1

I have a very basic integration configured for Gitlab-CI but it fails almost at the beginning when it has to clone the code.

My integration is this:

image: node:latest

stages:
  - build
  - test

cache:
  paths:
    - node_modules/
    - dist/

build-prod:
  stage: build
  script:
    - npm install
    - npm run build-prod
  artifacts:
    paths:
      - node_modules/
      - dist/

test_with_karma:
  stage: test
  script: ng test

And the error that I get is this:

Running with gitlab-runner 11.7.0 (8bb608ff)
  on fakehost 2eaf11ea
Using Docker executor with image node:latest ...
Pulling docker image node:latest ...
Using docker image sha256:8c67bfd7b95bdc535edc4a4144f5392b0f73efd6385fbcb47747d028d7059359 for node:latest ...
Running on runner-2eaf11ea-project-56-concurrent-0 via fakehost...
Cloning repository...
Cloning into '/builds/redacted/frontend'...
remote: You are not allowed to download code from this project.
fatal: unable to access 'https://gitlab-ci-token:xxxxxxxxxxxxxxxxxxxx@working-domain.com/redacted/frontend.git/': The requested URL returned error: 403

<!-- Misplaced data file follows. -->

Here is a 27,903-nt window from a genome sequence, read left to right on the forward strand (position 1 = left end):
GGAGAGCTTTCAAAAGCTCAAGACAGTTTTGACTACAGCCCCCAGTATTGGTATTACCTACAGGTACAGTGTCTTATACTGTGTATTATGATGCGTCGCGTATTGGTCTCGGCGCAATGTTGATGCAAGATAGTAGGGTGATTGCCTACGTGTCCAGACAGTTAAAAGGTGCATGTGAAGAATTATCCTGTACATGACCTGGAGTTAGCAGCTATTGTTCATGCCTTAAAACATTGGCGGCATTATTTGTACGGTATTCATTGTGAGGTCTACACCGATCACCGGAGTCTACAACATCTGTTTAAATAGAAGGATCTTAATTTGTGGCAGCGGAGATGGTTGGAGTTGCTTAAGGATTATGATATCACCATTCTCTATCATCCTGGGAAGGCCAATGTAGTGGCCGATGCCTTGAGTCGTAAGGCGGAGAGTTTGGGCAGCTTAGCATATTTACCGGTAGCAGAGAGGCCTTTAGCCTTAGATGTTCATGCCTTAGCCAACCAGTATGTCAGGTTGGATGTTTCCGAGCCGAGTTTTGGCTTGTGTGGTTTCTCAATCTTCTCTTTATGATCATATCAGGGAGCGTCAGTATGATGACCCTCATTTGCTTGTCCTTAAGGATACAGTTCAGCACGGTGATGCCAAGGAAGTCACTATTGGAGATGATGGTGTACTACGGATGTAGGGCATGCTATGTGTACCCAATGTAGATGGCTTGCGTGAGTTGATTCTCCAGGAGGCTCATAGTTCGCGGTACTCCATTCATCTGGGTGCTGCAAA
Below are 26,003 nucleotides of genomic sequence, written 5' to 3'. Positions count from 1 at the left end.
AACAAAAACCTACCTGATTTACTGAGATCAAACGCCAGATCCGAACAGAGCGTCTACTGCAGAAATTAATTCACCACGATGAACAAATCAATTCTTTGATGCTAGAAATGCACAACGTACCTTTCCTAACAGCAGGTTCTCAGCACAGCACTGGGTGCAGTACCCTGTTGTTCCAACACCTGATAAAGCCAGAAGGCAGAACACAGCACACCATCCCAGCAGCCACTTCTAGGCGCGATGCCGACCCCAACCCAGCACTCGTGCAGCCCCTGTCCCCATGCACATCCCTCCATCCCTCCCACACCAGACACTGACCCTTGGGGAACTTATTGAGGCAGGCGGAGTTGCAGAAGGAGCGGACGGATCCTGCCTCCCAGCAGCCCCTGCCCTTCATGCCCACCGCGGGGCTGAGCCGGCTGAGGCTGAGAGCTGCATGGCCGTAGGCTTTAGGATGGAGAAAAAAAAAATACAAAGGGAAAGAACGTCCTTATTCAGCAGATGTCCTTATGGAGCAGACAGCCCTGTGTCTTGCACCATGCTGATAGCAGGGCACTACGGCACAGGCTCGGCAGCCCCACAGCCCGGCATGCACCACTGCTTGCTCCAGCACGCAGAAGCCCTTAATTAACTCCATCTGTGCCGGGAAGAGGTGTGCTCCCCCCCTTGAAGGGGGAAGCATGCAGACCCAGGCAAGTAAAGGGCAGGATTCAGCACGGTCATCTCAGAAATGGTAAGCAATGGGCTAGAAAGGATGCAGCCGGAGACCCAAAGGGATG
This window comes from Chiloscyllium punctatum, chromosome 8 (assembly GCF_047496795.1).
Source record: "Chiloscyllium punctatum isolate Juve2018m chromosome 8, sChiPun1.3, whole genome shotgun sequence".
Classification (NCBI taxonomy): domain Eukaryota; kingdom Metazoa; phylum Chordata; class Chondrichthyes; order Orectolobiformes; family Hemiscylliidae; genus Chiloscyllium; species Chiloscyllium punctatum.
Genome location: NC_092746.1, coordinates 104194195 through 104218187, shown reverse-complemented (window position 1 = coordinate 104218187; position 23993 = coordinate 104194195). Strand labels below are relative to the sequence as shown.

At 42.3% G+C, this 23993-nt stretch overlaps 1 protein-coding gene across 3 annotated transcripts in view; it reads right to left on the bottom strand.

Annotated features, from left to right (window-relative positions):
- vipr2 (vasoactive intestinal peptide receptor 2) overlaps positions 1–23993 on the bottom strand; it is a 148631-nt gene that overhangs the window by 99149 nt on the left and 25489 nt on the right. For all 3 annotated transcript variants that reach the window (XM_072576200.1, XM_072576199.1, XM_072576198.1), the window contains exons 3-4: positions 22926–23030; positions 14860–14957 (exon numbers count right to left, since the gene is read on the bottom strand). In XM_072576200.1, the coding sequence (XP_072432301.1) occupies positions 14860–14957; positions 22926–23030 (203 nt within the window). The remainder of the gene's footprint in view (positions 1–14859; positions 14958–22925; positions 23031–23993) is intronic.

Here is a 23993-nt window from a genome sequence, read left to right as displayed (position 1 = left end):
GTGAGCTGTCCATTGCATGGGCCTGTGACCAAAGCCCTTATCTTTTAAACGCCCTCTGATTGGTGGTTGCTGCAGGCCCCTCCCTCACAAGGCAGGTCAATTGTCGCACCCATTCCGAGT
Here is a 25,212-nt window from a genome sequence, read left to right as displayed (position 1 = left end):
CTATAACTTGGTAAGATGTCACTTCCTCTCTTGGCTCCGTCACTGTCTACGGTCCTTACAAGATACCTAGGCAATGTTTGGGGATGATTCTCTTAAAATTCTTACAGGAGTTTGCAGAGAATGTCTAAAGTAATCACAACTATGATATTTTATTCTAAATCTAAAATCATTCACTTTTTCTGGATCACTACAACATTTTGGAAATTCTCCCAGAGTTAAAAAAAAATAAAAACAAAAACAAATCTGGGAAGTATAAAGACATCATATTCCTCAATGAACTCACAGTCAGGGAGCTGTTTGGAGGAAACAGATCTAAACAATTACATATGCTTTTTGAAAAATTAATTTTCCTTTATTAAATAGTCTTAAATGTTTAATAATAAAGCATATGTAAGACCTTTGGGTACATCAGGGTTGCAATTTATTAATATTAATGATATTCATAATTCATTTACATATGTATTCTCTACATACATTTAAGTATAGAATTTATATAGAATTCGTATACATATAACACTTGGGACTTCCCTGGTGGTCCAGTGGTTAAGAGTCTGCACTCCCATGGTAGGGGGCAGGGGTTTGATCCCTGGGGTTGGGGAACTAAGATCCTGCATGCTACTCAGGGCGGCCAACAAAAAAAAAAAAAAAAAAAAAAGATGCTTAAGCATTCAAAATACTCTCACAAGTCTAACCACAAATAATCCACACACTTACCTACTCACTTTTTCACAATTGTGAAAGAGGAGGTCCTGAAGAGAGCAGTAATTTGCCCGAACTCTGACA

/bin/bash: line 65: cd: /builds/redacted/frontend: No such file or directory
ERROR: Job failed: exit code 1

What is the problem here?

0

Check if this is covered by gitlab-org/gitlab-ce issue 39469

YAY - it works for me. This problem seems to have multiple solutions.

The one that worked for me is #44855

To summarize. Being an Administrator on Gitlab does not mean you have the "access" to do whatever you want to do in Gitlab.

"Unable to access" permissions applies to the person who is logged into Gitlab and running the job.
To fix the problem - the person / account running the job must be a member (master) of the project.

This will apply to private projects.
It is not necessary to make a private project Public even though that appears to fix the problem. GITLAB suggests you must have https for the project to work you can use http.

SOLUTION - add your account to the project even if you are the Administrator

And:

Conrad has described it correctly.

You need to have rights to the project to run pipeline, however, as administrator, you can start any pipeline.

I've got the case when the user being Admin in Gitlab could push his commit from command line, although theoretically having no rights to project - and the pipeline has failed.

This inconsistency need to be fixed, either Admin user should not be able to push/start pipeline, having no rights for it, or he should authomatically be granted all rights to all projects. I'd prefer the first one, because it separates gitlab administration from project rights. Sometimes I prefer not having full rights, just like working as non-root under Linux.

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